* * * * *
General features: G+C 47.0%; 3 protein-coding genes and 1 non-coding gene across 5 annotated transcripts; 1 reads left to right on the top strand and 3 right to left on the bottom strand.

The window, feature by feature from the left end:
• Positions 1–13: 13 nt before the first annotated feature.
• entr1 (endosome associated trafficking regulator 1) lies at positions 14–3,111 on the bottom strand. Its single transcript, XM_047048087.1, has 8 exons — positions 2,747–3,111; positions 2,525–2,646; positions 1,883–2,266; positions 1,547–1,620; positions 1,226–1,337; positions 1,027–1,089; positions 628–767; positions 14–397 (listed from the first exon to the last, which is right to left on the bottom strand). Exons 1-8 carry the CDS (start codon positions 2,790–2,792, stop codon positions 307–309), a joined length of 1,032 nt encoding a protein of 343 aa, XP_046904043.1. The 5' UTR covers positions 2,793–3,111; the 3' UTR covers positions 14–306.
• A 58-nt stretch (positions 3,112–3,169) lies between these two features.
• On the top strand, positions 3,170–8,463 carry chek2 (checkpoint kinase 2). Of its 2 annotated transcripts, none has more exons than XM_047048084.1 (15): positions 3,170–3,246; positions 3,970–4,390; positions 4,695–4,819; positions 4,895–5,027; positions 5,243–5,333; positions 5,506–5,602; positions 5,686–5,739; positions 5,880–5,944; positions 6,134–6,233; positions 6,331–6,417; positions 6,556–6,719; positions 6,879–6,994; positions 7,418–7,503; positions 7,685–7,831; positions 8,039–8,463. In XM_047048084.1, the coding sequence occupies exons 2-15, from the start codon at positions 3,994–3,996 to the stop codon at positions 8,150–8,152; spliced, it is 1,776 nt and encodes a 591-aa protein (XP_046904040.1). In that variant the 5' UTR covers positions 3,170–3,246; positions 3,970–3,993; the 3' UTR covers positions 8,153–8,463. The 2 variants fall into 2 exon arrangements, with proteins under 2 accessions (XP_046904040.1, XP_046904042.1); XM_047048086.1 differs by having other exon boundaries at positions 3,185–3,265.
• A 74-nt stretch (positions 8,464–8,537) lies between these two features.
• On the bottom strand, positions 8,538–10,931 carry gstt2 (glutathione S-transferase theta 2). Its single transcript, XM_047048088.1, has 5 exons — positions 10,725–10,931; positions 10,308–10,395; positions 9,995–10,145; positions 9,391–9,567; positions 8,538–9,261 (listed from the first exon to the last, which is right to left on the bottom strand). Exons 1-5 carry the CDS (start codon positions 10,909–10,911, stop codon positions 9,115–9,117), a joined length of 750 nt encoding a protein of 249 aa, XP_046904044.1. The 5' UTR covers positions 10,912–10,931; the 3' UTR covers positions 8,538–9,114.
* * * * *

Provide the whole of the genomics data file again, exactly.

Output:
General features: G+C 47.0%; 3 protein-coding genes and 1 non-coding gene across 5 annotated transcripts; 1 reads left to right on the top strand and 3 right to left on the bottom strand.

The window, feature by feature from the left end:
• Positions 1–13: 13 nt before the first annotated feature.
• entr1 (endosome associated trafficking regulator 1) lies at positions 14–3,111 on the bottom strand. Its single transcript, XM_047048087.1, has 8 exons — positions 2,747–3,111; positions 2,525–2,646; positions 1,883–2,266; positions 1,547–1,620; positions 1,226–1,337; positions 1,027–1,089; positions 628–767; positions 14–397 (listed from the first exon to the last, which is right to left on the bottom strand). Exons 1-8 carry the CDS (start codon positions 2,790–2,792, stop codon positions 307–309), a joined length of 1,032 nt encoding a protein of 343 aa, XP_046904043.1. The 5' UTR covers positions 2,793–3,111; the 3' UTR covers positions 14–306.
• A 58-nt stretch (positions 3,112–3,169) lies between these two features.
• On the top strand, positions 3,170–8,463 carry chek2 (checkpoint kinase 2). Of its 2 annotated transcripts, none has more exons than XM_047048084.1 (15): positions 3,170–3,246; positions 3,970–4,390; positions 4,695–4,819; positions 4,895–5,027; positions 5,243–5,333; positions 5,506–5,602; positions 5,686–5,739; positions 5,880–5,944; positions 6,134–6,233; positions 6,331–6,417; positions 6,556–6,719; positions 6,879–6,994; positions 7,418–7,503; positions 7,685–7,831; positions 8,039–8,463. In XM_047048084.1, the coding sequence occupies exons 2-15, from the start codon at positions 3,994–3,996 to the stop codon at positions 8,150–8,152; spliced, it is 1,776 nt and encodes a 591-aa protein (XP_046904040.1). In that variant the 5' UTR covers positions 3,170–3,246; positions 3,970–3,993; the 3' UTR covers positions 8,153–8,463. The 2 variants fall into 2 exon arrangements, with proteins under 2 accessions (XP_046904040.1, XP_046904042.1); XM_047048086.1 differs by having other exon boundaries at positions 3,185–3,265.
• A 74-nt stretch (positions 8,464–8,537) lies between these two features.
• On the bottom strand, positions 8,538–10,931 carry gstt2 (glutathione S-transferase theta 2). Its single transcript, XM_047048088.1, has 5 exons — positions 10,725–10,931; positions 10,308–10,395; positions 9,995–10,145; positions 9,391–9,567; positions 8,538–9,261 (listed from the first exon to the last, which is right to left on the bottom strand). Exons 1-5 carry the CDS (start codon positions 10,909–10,911, stop codon positions 9,115–9,117), a joined length of 750 nt encoding a protein of 249 aa, XP_046904044.1. The 5' UTR covers positions 10,912–10,931; the 3' UTR covers positions 8,538–9,114.